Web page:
AN AGILE MUSIC PLATFORM..??
The definition of agile is to be ‘nimble or dexterous,’ and this term is being used a lot in the music industry, and in particular when describing what a music service will have to become to survive…. and I must say that I agree.
A recent blog by The Music Void tackled the question: Are there too many streaming Services? The announcement of Pandora moving into the Australian music market with Deezer not far behind, means in The Australian market alone we have Rdio, MOG, Spotify, Pandora, Deezer, in a market with a population of only 22 million people. Along with Apple, Amazon, Google and Sony launching their streaming services making the grand total rise to eight!
The question is, whether the audience is there to sustain so many services?
I’m no economics major, but with such a low population, providing a viable ecosystem for the previously mentioned services is going to be really tough!
Whilst this is great for consumer choice by providing a number of platforms to use, the result will be a frenzy to see who has the largest number largest library of tracks, and how cheaply they will under cut their competitors in price.
Simple business really isn’t? The more competitors there are in the market, the cheaper the service will be to use.
Well maybe not, don’t forget that consumer confusion is like a disease…. and can spread across an industry quite quickly, especially one as small as Australia. We may see the price of subscription to these services drop across the board, which will only squeeze the infinitesimal amount paid per stream to artists even more.
The question of data consumption when streaming music to your mobile device is going to be the big issue here, and I’m pretty sure we’ll find some fans calling their telco provider with a shaking hand an astronomical phone bill to answer for.
Remember nothing is free!
These services have done well at convincing the youth market that music is free and all you have to do is a pay a nominal subscription fee; but then they get the bill. Surprise. And don’t blame the record companies; I don’t believe they share in that revenue stream.
If you don’t like the teleco expense, how about buying the CD or download?…Hmmmm
A great change is coming to the Internet. With the onset of socially integrated web devices the music industry is in dire need of a genuine successor to the CD, and the download is not it. The current debates over access versus ownership and of streaming services hurting download sales ring true because a stream is a decent like-for-like replacement for a download. The premium product needs to be much more than a mere download. It needs to be dramatically reinvented for the digital age, built around fundamental and inalienable principles of being Dynamic, Interactive and Social. And what we call here at ‘the pattern’ the socialisation of music.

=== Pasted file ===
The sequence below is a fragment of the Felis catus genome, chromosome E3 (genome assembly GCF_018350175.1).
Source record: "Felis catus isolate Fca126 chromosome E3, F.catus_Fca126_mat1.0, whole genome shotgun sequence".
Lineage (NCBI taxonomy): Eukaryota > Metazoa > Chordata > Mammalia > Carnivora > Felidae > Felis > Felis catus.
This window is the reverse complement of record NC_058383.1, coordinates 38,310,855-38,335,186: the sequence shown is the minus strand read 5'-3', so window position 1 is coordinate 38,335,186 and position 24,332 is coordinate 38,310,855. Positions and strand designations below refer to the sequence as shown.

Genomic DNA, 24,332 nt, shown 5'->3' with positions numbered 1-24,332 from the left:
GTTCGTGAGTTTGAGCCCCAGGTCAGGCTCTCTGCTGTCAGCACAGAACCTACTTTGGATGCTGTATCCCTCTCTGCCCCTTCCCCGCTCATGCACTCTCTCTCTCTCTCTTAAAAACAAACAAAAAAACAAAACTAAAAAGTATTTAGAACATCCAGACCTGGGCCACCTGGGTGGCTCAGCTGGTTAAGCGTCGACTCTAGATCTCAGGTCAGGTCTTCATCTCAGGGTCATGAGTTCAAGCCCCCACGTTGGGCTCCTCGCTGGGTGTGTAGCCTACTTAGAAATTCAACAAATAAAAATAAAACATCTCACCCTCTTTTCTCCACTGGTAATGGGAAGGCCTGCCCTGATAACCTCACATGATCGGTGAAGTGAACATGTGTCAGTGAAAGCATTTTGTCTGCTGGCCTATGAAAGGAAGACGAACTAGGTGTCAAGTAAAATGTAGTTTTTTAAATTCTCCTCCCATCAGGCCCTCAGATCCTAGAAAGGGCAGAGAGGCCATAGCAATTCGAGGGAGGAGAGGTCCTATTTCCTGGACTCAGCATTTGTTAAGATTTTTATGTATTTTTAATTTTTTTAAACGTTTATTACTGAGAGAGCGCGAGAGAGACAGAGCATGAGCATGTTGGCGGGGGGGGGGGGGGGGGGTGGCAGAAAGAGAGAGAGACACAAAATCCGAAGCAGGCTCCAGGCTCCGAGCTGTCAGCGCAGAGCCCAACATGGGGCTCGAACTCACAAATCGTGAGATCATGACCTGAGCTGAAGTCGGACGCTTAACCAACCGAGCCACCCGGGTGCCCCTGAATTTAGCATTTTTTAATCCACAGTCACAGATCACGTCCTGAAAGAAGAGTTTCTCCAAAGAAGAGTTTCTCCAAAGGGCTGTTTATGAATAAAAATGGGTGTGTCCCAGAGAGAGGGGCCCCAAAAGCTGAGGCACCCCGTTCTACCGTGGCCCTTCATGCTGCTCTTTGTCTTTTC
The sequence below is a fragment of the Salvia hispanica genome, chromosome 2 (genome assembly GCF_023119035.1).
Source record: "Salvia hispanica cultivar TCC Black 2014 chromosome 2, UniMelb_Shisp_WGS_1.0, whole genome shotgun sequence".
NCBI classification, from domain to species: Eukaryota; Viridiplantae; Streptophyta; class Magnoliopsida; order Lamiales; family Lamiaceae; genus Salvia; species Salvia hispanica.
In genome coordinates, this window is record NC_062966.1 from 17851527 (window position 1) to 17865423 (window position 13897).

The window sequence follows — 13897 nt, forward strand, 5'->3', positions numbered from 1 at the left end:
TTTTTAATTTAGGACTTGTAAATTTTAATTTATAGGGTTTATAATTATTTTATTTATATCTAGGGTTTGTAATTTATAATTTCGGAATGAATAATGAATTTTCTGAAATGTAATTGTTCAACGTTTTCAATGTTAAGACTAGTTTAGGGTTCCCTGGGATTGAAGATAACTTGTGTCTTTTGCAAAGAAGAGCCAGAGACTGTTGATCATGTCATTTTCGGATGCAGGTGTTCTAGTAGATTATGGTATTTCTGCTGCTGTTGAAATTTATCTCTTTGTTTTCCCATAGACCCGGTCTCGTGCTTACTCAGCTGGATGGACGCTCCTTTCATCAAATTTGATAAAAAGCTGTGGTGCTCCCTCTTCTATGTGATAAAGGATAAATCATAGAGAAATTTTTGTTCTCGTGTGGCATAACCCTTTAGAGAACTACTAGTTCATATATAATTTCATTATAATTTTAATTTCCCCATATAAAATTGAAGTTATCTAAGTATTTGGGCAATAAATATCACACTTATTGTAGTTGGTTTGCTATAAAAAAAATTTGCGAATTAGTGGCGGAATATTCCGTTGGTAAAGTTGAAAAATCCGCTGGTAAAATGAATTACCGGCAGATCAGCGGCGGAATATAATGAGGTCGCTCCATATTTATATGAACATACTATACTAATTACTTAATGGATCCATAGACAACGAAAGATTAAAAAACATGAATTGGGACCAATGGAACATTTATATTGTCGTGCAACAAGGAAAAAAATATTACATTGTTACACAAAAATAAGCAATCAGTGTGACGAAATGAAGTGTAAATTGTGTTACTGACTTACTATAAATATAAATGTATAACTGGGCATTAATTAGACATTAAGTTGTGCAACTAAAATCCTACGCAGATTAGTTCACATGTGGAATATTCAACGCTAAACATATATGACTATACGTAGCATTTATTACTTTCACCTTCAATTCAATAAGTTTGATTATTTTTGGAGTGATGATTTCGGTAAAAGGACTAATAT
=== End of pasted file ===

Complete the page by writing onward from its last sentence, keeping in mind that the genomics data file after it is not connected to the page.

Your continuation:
This is nothing less than an entire new music over haul that will enable the next generation of music products to be radically different from their predecessors and that will crucially be artist-specific, not store or service specific. Rights owners will have to overcome some major licensing and commercial issues, but the stakes are high enough to warrant the effort. Promoting the relationship between artist-fan is crucial, and I believe that reinforcing the level of communication and interaction between these two parties is how the future of how music will be consumed.
Fan fueled creativity and interaction is what we at THP have heavily been working on, and soon to release a seismic shift in what we provide as a music service for the independent artist, commercial user, and fan. Right across the digital music chain, from the creative process and interaction, through to distribution of music, crowd sourced involvement, to enhancing our innovative marketplace for both artist and user.
This is where the word ‘subscription based music platform’ and ‘agile’ has merit.
The Holding Pattern has an entirely new generation of media trends, consumers and products to consider and we’ll be radically different from others….because we have to, and we want to. That I can promise you!
- Nick Arnold